California, Drugs and Mideast terror.(COMMENTARY)

The Washington Times (Washington, DC), December 27, 2002 | Go to article overview

California, Drugs and Mideast terror.(COMMENTARY)


Byline: Robert Charles, SPECIAL TO THE WASHINGTON TIMES

Occasionally, you bump into a truly compelling policy argument. Here is one that emerges out of facts that came to light this past month. On data that has recently surfaced, there can no longer be any doubt about a direct link between drug-trafficking money from the buyers of illicit drugs in the United States and leading terrorist organizations, including al Qaeda, Hamas, also known as the Islamic Resistance Movement, and Hezbollah.

This puzzle piece is added to another: Colombian FARC terrorists have long funded their operations with cocaine and heroin revenue. New this autumn is a riveting development: Clear and convincing evidence has emerged that California's methamphetamine "super labs" are, in fact, a significant source of revenue not only for Mexican drug traffickers, but also to Middle Eastern terrorist organizations based in Yemen and Jordan. That revelation is significant. It should have resounding policy implications for law makers in both parties and the administration.

In the words of Attorney General John Ashcroft last month, "The war on terrorism has been joined with the war on illegal drug use." More to the point, Congress must seriously grapple with properly funding - and clearly articulating the reasons for funding - a full bore effort to take down the infrastructure surrounding California's unique phenomenon of methamphetamine "super labs." This is not an excuse for massive new funding across 50 states; this is an immediate threat posed by one state. Nor is this a "get to it in Fiscal Year 2004" sort of affair; this is a "get to it now" challenge.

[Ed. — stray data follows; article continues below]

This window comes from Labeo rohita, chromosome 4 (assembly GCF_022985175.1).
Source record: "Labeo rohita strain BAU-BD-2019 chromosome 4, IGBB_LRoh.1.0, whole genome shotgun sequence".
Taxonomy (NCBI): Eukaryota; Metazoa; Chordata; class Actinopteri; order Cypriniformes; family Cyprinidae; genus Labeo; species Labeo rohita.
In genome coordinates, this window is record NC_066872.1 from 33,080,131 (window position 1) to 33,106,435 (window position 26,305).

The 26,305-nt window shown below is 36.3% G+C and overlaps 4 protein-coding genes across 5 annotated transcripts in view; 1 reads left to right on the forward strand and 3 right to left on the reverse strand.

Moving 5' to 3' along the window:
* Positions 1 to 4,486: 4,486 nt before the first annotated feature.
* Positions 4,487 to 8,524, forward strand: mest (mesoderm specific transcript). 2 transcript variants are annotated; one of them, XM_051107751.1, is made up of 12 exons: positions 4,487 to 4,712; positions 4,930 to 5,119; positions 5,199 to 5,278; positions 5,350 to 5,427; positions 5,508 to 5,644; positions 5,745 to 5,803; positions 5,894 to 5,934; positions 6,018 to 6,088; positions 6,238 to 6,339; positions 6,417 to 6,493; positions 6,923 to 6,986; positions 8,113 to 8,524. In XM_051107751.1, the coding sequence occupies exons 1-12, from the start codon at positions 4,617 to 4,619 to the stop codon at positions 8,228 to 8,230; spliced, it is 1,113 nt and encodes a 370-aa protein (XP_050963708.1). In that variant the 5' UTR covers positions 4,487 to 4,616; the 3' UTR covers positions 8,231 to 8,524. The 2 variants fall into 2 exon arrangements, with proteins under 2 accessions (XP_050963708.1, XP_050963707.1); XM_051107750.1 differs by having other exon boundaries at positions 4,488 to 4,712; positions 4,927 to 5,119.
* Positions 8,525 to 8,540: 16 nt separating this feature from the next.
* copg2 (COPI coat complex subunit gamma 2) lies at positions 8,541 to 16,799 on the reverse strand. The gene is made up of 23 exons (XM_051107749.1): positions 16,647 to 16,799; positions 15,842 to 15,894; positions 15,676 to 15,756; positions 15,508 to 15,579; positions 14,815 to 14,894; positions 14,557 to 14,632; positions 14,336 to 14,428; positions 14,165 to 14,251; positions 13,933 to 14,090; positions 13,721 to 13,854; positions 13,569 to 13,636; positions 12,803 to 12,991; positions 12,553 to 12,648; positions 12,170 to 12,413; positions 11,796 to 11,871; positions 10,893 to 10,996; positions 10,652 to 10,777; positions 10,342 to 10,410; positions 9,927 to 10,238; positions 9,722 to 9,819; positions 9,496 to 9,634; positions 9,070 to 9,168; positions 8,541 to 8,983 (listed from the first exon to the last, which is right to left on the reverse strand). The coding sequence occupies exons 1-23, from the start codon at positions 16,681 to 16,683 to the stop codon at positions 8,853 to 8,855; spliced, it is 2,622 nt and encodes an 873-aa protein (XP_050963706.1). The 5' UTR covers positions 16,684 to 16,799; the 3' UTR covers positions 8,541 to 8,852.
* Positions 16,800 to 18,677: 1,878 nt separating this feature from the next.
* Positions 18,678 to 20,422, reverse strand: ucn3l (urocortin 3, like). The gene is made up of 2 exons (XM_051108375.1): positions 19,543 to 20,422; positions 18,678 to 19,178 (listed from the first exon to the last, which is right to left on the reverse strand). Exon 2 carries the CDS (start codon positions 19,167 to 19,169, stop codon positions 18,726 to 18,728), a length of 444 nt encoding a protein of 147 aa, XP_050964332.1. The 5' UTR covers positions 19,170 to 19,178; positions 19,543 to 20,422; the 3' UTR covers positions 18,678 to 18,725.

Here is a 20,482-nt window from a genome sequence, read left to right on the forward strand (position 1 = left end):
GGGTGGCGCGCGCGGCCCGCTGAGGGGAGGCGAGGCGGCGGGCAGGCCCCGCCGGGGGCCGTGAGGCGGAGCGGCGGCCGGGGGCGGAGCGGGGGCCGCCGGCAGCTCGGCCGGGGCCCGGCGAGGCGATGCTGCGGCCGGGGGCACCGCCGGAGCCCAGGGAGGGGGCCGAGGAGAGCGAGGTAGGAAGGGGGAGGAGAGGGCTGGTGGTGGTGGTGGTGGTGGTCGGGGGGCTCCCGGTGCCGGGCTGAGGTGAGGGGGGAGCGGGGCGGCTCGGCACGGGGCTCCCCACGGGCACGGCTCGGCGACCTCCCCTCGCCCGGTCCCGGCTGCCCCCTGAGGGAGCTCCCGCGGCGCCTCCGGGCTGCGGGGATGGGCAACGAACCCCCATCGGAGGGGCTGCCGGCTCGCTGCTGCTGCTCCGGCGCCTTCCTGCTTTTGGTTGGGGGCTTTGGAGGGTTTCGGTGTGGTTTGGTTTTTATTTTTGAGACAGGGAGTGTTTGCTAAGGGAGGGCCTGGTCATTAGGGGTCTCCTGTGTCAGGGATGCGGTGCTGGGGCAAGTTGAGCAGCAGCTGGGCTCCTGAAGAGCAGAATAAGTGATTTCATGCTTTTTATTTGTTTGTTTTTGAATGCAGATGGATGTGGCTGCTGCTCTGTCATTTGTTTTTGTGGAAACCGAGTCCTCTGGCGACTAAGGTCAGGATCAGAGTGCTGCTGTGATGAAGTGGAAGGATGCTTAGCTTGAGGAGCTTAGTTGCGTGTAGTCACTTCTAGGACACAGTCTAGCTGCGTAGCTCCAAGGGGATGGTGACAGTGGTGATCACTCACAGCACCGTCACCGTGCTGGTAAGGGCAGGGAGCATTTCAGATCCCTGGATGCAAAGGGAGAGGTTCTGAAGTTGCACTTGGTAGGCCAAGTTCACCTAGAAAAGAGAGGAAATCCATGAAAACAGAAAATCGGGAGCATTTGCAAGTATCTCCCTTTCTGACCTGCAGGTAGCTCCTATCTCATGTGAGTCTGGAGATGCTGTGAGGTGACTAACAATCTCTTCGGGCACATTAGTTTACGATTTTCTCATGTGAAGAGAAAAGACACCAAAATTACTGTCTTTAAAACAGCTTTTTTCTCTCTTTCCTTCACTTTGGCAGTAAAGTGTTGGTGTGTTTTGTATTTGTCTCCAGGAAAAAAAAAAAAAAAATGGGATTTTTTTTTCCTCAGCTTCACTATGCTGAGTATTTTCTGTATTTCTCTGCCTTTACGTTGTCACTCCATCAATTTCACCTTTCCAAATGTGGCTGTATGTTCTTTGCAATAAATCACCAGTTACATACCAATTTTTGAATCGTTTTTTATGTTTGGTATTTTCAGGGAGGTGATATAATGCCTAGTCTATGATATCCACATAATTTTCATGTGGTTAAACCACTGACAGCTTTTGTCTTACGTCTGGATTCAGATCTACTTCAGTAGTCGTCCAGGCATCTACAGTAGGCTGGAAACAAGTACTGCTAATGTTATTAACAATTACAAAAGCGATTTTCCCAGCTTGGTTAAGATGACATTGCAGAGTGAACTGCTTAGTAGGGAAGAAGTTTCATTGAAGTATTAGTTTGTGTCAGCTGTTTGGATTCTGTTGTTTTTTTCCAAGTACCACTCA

Evidence has long simmered, just short of a full boil, that major Middle Eastern terrorist organizations were drawing substantial revenues from the sale of high potency narcotics on U.S. streets and in U.S.schools. The link was always ironclad in the case of Colombian terrorists, not least because their links to cocaine and heroin traffickers were both transparent and repeatedly surfaced in public documents. Not so, however, with the California methamphetamine gusher.

In recent years, two mistaken presumptions have characterized federal efforts to end the methamphetamine production glut. First, California's meth problem has mistakenly been deemed no worse, proportionally, than any other state's. The implication is that meth produced in the source country we call California will stay there - only it does not. We now know that more than 85 percent of California's meth ends up in other states, north to New Hampshire, East to Virginia, south to Florida, and through states like Texas and Illinois. The second mistake has been assuming that Mexican cocaine cartels had locked up California meth production. That also turns out to be only half the story.

In a first glimpse of the Middle Eastern connection to U.S. drug profits, indictments were handed up last month against two Pakistanis and an American once from India for "an alleged scheme to use profits from illicit drug sales to finance the purchase of Stinger [shoulder-fire] missiles for the al Qaida terror network." They had sought to buy four Stinger missiles on profits from illegal drugs in San Diego. …

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